where N is the size of your submission. Other information may include flags set and if you've improved your score (usually a struck out number like <s>M</s>). N should be the right-most number in this heading, and everything before the first , is the name of the language you've used. The language name and the word bytes may be links.

For example:

# [><>](http://esolangs.org/wiki/Fish), <s>162</s> 121 [bytes](https://esolangs.org/wiki/Fish#Instructions)
\$\endgroup\$
10
  • 3
    \$\begingroup\$ It will modify this string. Are you intentionally requiring pass-by-reference and modify in-place? And then return a copy or reference to that modified string? If so, languages like asm or C would need to accept an explicit-length string (pointer + length) where the length is either the current string length (with the buffer being twice that size), or it's the total size and you need to duplicate the low half. Thus you need to start from the end and work backwards, or allocate scratch space and then copy back. But there are answers in C and 8086 asm that totally violate all that. \$\endgroup\$ Aug 3 '19 at 1:49
  • 4
    \$\begingroup\$ @PeterCordes I do not care if it modifies the same object or builds a new one. \$\endgroup\$
    – AJFaraday
    Aug 3 '19 at 5:08
  • 3
    \$\begingroup\$ I'd suggest wording it as "modify (or produce a modified copy) of the string" to explicitly allow answers that do or don't modify in-place. Simplifying the wording to "return a string that's twice as long, with each character repeated" would be nice but then it's not clear if void foo(char *c, size_t len) is legal that takes one input/output buffer and a length, and doesn't have any return value, just a side-effect on the object it has a pointer to. \$\endgroup\$ Aug 3 '19 at 5:16
  • \$\begingroup\$ Can the string be empty? \$\endgroup\$ Aug 6 '19 at 19:58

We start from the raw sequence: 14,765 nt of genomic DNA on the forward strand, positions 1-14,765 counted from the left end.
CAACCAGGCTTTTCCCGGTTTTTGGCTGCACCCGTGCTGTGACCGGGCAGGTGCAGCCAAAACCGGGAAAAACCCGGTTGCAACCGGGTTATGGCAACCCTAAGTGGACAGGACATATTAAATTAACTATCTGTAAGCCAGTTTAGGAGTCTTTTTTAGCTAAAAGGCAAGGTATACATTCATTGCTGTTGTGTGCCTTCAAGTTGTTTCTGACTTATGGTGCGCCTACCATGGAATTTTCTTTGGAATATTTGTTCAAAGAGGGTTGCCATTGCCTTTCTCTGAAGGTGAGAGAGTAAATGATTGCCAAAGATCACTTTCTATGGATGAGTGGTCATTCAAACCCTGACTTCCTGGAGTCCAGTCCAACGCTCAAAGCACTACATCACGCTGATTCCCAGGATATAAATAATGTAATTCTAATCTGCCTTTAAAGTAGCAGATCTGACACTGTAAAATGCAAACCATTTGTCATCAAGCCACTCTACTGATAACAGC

• 1
    \$\begingroup\$ @cschultz2048 it says the string will only contain printable ascii characters, so that implies that they’ll always be populated. I’d expect that any code for this challenge would leave an empty string empty... anyway, I don’t think it’s a test case that I’d use for this. \$\endgroup\$
    – AJFaraday
    Aug 6 '19 at 22:36

198 Answers 198

1 2
3
4 5
7
3
\$\begingroup\$

!@#$%^&*()_+, 12 bytes

*^(_^_!@@*^)

Try it online! If programs could terminate with an error, *(!@@*) works for 7 bytes.

Explanation

*^(_^_!@@*^)
*^                 take input, add 1
  (        )       loop until top of stack is 0
   _^_             subtract 1
      !            duplicate
       @@          output twice
         *^        take input, add 1
\$\endgroup\$
2
  • \$\begingroup\$ How do you pronounce !@#$%^&*()_+ ?? 😛 \$\endgroup\$
    – roblogic
    Aug 1 '19 at 20:45
  • 2
    \$\begingroup\$ @roblogic There are two canonical pronunciations. (1) "ek-nid-puc-ay-al-rulp" (2) "dang" \$\endgroup\$ Aug 1 '19 at 20:49
3
\$\begingroup\$

Zsh, 29 bytes

s=(${(s::)1})
<<<${(j::)s:^s}

Try it online!

I love parameter expansion flags:

s=(${(s::)1})
   ${     1}    # first argument
     (s::)      # split into characters: (s:foo:) splits on the string "foo"
s=(         )   # capture as array $s

<<<${(j::)s:^s}
   ${     s:^s} # zip array s with array s
     (j::)      # join on empty string (opposite of s::)
<<<             # print to stdout

Honorable mention, which would be 27 bytes... if not for the required 20 extra bytes to setopt extendedglob:

setopt extendedglob
<<<${1//(#m)?/$MATCH$MATCH}

This is basically the same as sed 's/./&&/g'<<<$1, but with builtins only.

Try it online!

\$\endgroup\$
5
  • 1
    \$\begingroup\$ I was all set up to try zsh but then you made this! 🤯 \$\endgroup\$
    – roblogic
    Aug 2 '19 at 0:18
  • \$\begingroup\$ You don't need to include the setopt extendedglob - you can add it as a command line flag to zsh: --extendedglob for no extra bytes \$\endgroup\$
    – pxeger
    Jan 26 at 8:44
  • \$\begingroup\$ Alternative (29) \$\endgroup\$
    – pxeger
    Jan 26 at 10:08
  • \$\begingroup\$ @pxeger Yeah, I didn't start answering with zsh -oextendedglob with that rule until a little after this answer. Also, your alternative doesn't double backslashes. \$\endgroup\$ Jan 26 at 17:58
  • 1
    \$\begingroup\$ @GammaFunction that can be fixed with -o bsd_echo \$\endgroup\$
    – pxeger
    Jan 26 at 18:03
3
\$\begingroup\$

Swift 5, 30 bytes

thanks to @Mr.Xcoder for -14 bytes

{a in a.flatMap{"\($0)\($0)"}}

Try it online!

\$\endgroup\$
3
  • \$\begingroup\$ Welcome to PPCG, nice answer! You can drop let x= and put it in the header for -6 bytes. \$\endgroup\$
    – Mr. Xcoder
    Aug 1 '19 at 8:43
  • \$\begingroup\$ @Mr.Xcoder like this? Try it online! \$\endgroup\$ Aug 1 '19 at 9:31
  • 2
    \$\begingroup\$ Yes, precisely. \$\endgroup\$
    – Mr. Xcoder
    Aug 1 '19 at 9:31
3
\$\begingroup\$

Ook!, 48 bytes

Ook.Ook!Ook!Ook?Ook!Ook.Ook!Ook.Ook.Ook!Ook?Ook!

This is just a port of my brainfuck answer. Unfortunately there is no support for Ook! on TIO, but you can use this online interpreter.

\$\endgroup\$
3
\$\begingroup\$

K (oK), 5 bytes

Solution:

,/2#'

Try it online!

Explanation: